Recovery and cleanup crews will once again have to contend with spotty thunderstorms in the wake of the most recent earthquake to strike Nepal.
A powerful 7.3-magnitude earthquake struck Nepal on Tuesday, just weeks after an even stronger earthquake devastated large areas of the country.
The epicenter of Tuesday's earthquake was located 76 km (47 miles) east of Kathmandu, the capital of Nepal, according to the U.S. Geological Survey.
The Associated Press reports that at least 79 people were killed with 2,300 more injured in Tuesday's earthquake, which the USGS stated was the largest aftershock to date of the 7.8-magnitude April 25, 2015, Nepal earthquake.
The 7.8-magnitude earthquake claimed more than 8,150 lives and flattened entire villages.
Tuesday's earthquake hit deeply rural parts of the Himalayan foothills the hardest, according to the Associated Press. Some of the 14 earthquake-hit districts are barely accessible. Damaged roads are preventing rescue crews from easily reaching a large part of the affected population.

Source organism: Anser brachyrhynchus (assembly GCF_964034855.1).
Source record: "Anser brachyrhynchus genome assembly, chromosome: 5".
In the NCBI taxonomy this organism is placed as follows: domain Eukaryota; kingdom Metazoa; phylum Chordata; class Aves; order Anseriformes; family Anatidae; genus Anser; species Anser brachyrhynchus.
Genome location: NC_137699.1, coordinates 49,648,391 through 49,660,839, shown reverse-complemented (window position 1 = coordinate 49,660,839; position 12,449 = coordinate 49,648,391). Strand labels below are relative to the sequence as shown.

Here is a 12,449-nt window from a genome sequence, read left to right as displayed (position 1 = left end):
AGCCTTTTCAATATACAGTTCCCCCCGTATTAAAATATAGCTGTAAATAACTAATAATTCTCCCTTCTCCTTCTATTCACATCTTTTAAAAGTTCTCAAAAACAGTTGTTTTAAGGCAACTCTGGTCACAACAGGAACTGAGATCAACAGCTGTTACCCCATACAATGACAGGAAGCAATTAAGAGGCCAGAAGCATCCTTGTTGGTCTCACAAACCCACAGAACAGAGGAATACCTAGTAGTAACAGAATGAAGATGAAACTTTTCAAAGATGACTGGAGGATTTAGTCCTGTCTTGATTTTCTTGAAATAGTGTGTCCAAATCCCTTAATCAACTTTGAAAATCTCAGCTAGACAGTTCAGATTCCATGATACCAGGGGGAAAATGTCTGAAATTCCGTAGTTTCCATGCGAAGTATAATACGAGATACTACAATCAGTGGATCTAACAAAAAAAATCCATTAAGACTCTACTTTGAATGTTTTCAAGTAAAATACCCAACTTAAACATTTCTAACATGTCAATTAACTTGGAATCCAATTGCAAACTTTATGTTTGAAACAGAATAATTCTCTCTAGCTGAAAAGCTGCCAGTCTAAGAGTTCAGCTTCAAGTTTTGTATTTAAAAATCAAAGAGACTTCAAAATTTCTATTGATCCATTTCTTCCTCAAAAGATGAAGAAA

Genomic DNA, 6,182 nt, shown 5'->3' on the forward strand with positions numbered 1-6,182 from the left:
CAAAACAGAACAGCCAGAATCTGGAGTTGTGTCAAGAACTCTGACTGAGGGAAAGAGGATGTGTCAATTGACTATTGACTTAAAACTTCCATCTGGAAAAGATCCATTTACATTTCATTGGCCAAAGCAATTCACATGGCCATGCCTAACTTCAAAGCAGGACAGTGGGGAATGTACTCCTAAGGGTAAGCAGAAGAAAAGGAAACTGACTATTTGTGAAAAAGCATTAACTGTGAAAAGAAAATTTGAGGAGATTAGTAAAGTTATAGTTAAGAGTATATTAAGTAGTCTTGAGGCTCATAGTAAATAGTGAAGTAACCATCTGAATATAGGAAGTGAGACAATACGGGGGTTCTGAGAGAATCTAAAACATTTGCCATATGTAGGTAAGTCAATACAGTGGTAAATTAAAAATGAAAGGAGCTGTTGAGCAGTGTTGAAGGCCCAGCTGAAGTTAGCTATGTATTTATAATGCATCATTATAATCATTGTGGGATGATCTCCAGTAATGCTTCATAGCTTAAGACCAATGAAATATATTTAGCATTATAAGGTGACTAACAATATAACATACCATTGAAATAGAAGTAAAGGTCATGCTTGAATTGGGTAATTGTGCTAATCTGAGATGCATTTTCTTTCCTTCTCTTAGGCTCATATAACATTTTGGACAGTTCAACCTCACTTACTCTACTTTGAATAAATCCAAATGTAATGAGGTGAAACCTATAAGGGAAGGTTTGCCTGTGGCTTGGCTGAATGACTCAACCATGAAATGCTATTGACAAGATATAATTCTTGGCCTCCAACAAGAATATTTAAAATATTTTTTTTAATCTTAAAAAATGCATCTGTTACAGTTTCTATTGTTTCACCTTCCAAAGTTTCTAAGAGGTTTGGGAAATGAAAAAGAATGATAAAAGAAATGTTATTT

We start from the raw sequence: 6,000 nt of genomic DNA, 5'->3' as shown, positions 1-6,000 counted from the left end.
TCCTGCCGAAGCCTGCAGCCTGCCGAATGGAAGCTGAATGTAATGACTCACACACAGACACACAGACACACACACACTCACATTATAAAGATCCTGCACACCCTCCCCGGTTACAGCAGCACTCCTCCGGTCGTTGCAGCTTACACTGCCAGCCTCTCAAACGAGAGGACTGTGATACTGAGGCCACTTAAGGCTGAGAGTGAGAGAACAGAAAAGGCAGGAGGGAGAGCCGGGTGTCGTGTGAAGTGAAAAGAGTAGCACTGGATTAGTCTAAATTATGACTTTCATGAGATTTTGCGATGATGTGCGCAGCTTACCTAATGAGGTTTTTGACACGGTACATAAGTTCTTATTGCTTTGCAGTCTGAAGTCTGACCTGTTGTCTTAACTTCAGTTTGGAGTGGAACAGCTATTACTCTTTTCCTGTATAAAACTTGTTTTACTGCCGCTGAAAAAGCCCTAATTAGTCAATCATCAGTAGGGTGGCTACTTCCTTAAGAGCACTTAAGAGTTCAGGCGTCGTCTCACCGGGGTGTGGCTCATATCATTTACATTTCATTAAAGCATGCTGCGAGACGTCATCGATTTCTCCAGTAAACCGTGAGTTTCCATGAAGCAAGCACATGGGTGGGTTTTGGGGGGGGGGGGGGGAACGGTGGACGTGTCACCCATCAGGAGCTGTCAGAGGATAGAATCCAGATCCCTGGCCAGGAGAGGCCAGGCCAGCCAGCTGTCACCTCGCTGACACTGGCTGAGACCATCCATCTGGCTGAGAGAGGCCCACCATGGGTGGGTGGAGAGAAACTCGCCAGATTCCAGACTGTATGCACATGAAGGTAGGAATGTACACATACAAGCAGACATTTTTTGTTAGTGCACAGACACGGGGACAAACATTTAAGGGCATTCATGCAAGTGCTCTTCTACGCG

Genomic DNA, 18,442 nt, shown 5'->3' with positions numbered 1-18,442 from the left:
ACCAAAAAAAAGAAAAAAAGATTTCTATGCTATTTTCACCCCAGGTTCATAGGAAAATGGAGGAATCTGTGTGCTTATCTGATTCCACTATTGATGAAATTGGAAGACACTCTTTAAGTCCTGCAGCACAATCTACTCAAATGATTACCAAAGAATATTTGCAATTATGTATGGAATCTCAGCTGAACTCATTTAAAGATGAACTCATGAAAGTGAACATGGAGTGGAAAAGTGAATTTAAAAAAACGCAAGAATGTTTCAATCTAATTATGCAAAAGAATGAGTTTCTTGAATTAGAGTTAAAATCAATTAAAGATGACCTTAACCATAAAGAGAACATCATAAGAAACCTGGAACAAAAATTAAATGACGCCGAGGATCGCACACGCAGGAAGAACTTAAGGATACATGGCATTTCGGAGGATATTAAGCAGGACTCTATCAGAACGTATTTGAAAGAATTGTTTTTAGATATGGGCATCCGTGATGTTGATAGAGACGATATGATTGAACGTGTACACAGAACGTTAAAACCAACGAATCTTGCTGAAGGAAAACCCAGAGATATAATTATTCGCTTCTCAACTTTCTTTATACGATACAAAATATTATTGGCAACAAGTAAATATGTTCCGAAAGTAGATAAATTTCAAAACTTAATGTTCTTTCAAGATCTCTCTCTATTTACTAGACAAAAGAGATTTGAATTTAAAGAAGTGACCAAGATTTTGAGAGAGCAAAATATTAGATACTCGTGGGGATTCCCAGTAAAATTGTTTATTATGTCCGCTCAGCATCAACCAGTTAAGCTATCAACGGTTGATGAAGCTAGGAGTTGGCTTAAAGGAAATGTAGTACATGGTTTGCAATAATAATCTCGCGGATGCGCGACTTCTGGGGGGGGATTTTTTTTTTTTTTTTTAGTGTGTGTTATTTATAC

While searching for more survivors and working to clean up the devastation left in the wake of both earthquakes, crews will also have to contend with occasional thunderstorms on a daily basis.
The thunderstorms will be spotty in nature, providing welcome and much needed dry stretches. Some communities will escape a thunderstorm all together one day, but activity will be around Nepal daily.
According to AccuWeather.com Meteorologist Adam Douty, the thunderstorms will erupt in the mountains each afternoon and drift to the lower elevations, such as Kathmandu, late in the day and evening. Each day will start with haze reducing visibility in the lower elevations.
Enough cold air will be in place for snow to fall on Mt. Everest and the other higher elevations that are above permanent settlements. Tuesday's earthquake hit closer to Mount Everest than the 7.8-magnitude earthquake that struck the country on April 25.
"The thunderstorm activity will be a bit more active this weekend than later in the week but will not bring significant impacts to recovery efforts," Douty continued.
Any thunderstorm into this weekend will mainly create a nuisance for cleanup and recovery efforts by leading to delays. Residents living in tents in the wake of the earthquakes will have to find more adequate shelter to protect themselves against lightning.